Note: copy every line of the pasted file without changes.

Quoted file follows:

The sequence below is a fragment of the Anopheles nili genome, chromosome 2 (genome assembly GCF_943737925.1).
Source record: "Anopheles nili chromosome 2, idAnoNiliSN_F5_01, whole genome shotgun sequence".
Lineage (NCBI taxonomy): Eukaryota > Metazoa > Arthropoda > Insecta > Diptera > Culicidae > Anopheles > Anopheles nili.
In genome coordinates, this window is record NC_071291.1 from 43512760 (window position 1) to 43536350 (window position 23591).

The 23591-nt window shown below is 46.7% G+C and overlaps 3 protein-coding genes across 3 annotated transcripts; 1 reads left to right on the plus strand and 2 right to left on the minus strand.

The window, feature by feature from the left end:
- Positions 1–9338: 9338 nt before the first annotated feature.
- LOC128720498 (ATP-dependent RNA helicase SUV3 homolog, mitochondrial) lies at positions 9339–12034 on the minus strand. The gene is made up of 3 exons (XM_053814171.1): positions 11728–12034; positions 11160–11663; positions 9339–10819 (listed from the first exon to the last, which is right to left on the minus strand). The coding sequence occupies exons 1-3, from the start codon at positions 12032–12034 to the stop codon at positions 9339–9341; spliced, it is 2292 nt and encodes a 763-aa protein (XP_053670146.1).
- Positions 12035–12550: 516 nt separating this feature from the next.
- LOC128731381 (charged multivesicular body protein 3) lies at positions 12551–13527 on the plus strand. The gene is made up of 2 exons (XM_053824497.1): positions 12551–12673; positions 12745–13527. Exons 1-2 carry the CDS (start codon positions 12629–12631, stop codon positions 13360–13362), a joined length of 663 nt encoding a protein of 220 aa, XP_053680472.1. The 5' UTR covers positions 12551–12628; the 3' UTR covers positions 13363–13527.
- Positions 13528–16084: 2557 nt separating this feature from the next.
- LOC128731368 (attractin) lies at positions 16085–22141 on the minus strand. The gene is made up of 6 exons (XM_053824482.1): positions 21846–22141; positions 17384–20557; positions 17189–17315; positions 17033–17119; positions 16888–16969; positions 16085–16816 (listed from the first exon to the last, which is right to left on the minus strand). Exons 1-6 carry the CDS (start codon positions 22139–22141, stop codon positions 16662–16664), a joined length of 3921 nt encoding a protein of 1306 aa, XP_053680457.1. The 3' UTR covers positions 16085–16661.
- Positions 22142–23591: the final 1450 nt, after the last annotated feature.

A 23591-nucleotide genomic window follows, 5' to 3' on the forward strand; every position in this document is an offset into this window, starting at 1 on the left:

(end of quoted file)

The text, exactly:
The sequence below is a fragment of the Anopheles nili genome, chromosome 2 (genome assembly GCF_943737925.1).
Source record: "Anopheles nili chromosome 2, idAnoNiliSN_F5_01, whole genome shotgun sequence".
Lineage (NCBI taxonomy): Eukaryota > Metazoa > Arthropoda > Insecta > Diptera > Culicidae > Anopheles > Anopheles nili.
In genome coordinates, this window is record NC_071291.1 from 43512760 (window position 1) to 43536350 (window position 23591).

The 23591-nt window shown below is 46.7% G+C and overlaps 3 protein-coding genes across 3 annotated transcripts; 1 reads left to right on the plus strand and 2 right to left on the minus strand.

The window, feature by feature from the left end:
- Positions 1–9338: 9338 nt before the first annotated feature.
- LOC128720498 (ATP-dependent RNA helicase SUV3 homolog, mitochondrial) lies at positions 9339–12034 on the minus strand. The gene is made up of 3 exons (XM_053814171.1): positions 11728–12034; positions 11160–11663; positions 9339–10819 (listed from the first exon to the last, which is right to left on the minus strand). The coding sequence occupies exons 1-3, from the start codon at positions 12032–12034 to the stop codon at positions 9339–9341; spliced, it is 2292 nt and encodes a 763-aa protein (XP_053670146.1).
- Positions 12035–12550: 516 nt separating this feature from the next.
- LOC128731381 (charged multivesicular body protein 3) lies at positions 12551–13527 on the plus strand. The gene is made up of 2 exons (XM_053824497.1): positions 12551–12673; positions 12745–13527. Exons 1-2 carry the CDS (start codon positions 12629–12631, stop codon positions 13360–13362), a joined length of 663 nt encoding a protein of 220 aa, XP_053680472.1. The 5' UTR covers positions 12551–12628; the 3' UTR covers positions 13363–13527.
- Positions 13528–16084: 2557 nt separating this feature from the next.
- LOC128731368 (attractin) lies at positions 16085–22141 on the minus strand. The gene is made up of 6 exons (XM_053824482.1): positions 21846–22141; positions 17384–20557; positions 17189–17315; positions 17033–17119; positions 16888–16969; positions 16085–16816 (listed from the first exon to the last, which is right to left on the minus strand). Exons 1-6 carry the CDS (start codon positions 22139–22141, stop codon positions 16662–16664), a joined length of 3921 nt encoding a protein of 1306 aa, XP_053680457.1. The 3' UTR covers positions 16085–16661.
- Positions 22142–23591: the final 1450 nt, after the last annotated feature.

A 23591-nucleotide genomic window follows, 5' to 3' on the forward strand; every position in this document is an offset into this window, starting at 1 on the left: